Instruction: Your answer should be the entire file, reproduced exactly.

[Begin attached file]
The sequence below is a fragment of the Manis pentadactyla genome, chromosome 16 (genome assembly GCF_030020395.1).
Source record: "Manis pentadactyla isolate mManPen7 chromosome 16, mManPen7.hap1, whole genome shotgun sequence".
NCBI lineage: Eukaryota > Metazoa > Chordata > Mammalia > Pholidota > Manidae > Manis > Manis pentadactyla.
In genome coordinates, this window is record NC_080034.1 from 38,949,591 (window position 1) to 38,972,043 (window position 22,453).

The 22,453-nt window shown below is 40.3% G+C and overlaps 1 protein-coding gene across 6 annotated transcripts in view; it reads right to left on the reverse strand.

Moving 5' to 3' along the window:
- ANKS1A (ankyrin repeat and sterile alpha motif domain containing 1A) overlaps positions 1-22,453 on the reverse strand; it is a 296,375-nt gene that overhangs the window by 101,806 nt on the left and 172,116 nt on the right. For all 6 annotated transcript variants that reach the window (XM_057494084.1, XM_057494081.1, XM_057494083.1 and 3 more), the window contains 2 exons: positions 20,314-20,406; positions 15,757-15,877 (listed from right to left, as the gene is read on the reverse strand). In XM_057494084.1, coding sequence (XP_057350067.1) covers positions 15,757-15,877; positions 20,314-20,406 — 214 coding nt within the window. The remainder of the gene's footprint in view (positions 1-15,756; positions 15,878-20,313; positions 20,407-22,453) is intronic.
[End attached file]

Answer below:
The sequence below is a fragment of the Manis pentadactyla genome, chromosome 16 (genome assembly GCF_030020395.1).
Source record: "Manis pentadactyla isolate mManPen7 chromosome 16, mManPen7.hap1, whole genome shotgun sequence".
NCBI lineage: Eukaryota > Metazoa > Chordata > Mammalia > Pholidota > Manidae > Manis > Manis pentadactyla.
In genome coordinates, this window is record NC_080034.1 from 38,949,591 (window position 1) to 38,972,043 (window position 22,453).

The 22,453-nt window shown below is 40.3% G+C and overlaps 1 protein-coding gene across 6 annotated transcripts in view; it reads right to left on the reverse strand.

Moving 5' to 3' along the window:
- ANKS1A (ankyrin repeat and sterile alpha motif domain containing 1A) overlaps positions 1-22,453 on the reverse strand; it is a 296,375-nt gene that overhangs the window by 101,806 nt on the left and 172,116 nt on the right. For all 6 annotated transcript variants that reach the window (XM_057494084.1, XM_057494081.1, XM_057494083.1 and 3 more), the window contains 2 exons: positions 20,314-20,406; positions 15,757-15,877 (listed from right to left, as the gene is read on the reverse strand). In XM_057494084.1, coding sequence (XP_057350067.1) covers positions 15,757-15,877; positions 20,314-20,406 — 214 coding nt within the window. The remainder of the gene's footprint in view (positions 1-15,756; positions 15,878-20,313; positions 20,407-22,453) is intronic.